Since we had no class next day, we decided to go to Copenhagen for a day trip, as we had not visited it yet. It is very easy to go there since there is a direct train from Lund. Because it is not very big, we just wandered around and visited the main attractions. As in many historic cities, in Copenhagen you can find imposing palaces and churches such as The Marble church standing next to modern buildings such as Copenhagen Opera House.

Copenhagen is also a green city with a number of parks and gardens, and the garden of Rosenborg Castle, which is also known as King’s Garden, is the oldest and most visited among tourists. Since spring has just come, flowers are just starting to bloom, so we agreed to come back later to fully enjoy the beauty of the garden.

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Nyhavn

I want to mention that we had a little adventure while visiting the Rosenborg Castle. If you have been there, you may know that, since Danish Crown Jewels are displayed in the castle, it is guarded by armed soldiers. After walking around the castle for a while we wanted to see Nyhavn with its famous colourful houses, and we were just heading to the exit when suddenly the guards started to run and shout. The entrances and exits were closed, and we were gathered in one place, while people inside the castle were not allowed to go out. Nobody explained anything, and we just stood outside. In the beginning, we thought that it is some kind of training, but when I heard the sounds of people shouting from the streets, I got scared. But, luckily, the girls standing next to us told that they saw hockey fans on the streets before, and that it must be them cheering outside. After about 20 minutes, we were finally released. The sigh of relief passed over the crowd as we started to move, but still nobody explained the reason why all of this had happened. We were curious, so we asked people who were stuck in the castle, and they told us that someone just touched the glass and alarm went off. Curtains fall…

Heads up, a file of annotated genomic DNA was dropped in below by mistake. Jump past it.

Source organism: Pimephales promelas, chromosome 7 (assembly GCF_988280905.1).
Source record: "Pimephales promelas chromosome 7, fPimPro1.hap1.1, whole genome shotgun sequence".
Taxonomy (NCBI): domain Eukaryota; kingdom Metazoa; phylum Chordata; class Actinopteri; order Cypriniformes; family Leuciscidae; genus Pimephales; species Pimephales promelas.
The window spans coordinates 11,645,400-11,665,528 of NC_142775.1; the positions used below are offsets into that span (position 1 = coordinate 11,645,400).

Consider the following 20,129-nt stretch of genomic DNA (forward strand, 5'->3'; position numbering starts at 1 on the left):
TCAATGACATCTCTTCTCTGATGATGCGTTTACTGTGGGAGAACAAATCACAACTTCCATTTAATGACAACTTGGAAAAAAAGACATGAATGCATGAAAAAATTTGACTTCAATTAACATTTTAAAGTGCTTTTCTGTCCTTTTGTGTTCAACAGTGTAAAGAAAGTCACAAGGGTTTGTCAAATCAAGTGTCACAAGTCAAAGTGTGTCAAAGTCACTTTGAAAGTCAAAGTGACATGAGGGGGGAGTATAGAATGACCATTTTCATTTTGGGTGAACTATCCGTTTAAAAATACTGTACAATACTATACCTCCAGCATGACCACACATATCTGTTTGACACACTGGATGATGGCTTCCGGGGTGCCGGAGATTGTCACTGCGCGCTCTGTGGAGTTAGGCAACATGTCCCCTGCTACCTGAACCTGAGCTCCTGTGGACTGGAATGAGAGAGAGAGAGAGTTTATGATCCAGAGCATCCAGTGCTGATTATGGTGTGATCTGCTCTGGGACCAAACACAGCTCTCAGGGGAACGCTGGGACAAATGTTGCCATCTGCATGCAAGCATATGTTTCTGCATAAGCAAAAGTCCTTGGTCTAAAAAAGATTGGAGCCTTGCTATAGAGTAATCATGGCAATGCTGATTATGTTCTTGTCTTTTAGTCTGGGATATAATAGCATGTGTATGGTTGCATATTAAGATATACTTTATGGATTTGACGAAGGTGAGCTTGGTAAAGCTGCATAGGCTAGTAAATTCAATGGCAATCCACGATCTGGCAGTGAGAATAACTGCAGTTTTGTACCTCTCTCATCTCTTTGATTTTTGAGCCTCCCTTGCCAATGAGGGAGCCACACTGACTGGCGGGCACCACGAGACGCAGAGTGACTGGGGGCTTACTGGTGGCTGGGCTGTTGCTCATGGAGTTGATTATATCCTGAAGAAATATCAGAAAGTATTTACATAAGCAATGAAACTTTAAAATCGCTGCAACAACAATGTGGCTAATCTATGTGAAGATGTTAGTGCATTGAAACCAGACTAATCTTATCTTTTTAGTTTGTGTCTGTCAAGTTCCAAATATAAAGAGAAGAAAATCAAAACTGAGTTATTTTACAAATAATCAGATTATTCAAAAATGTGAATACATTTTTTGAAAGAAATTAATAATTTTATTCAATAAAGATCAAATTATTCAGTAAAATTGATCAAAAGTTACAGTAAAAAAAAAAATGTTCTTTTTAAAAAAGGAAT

So, I want to advise all not to touch the things that are not allowed to in the Rosenborg Castle or any other place guarded with armed soldiers. On the other hand, because of that person I have a story to share with you in my blog. Everything happens for a reason…

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Rosenborg Castle

So, after studying hard for the exam, we had our short ‘vacation’, and now we are ready to start the second half of the semester with a new course of Human Behaviour in Fires which seems to be very interesting and useful for our future career as a Fire Protection Engineer.

“A year with thirteen months”

As I have mentioned before, this year is 350th anniversary of Lund University, and a number of activities have been organized  starting from December 2016 till January 2018 to celebrate this important jubilee. Thus, according to the event programme, it is “a year with thirteen months”. Some events are part of the scientific theme weeks, and some are associated with culture weeks.

This week, for instance, was a Science Week, and it was launched with the discussion if “the world is becoming a better place”. The panel consisting of the professors from different departments of Lund University tried to answer this question by concentrating on global issues including democracy, energy crisis, gender inequality, poverty and risks.

In between, we enjoyed a magnificent choral performance by the Palaestra Vocal Ensemble whose beautiful voices filled the grand Universithusets aula. Interestingly, all performed songs were related to the discussion theme. Especially, I got goosebumps when the choir sang a small sentence-“When I close my eyes, I dream of peace”-spoken by an eleven years old Crotian boy during the Yugoslav war. It was sung in 12 different languages by different choral groups, and I was excited when I heard it in Russian.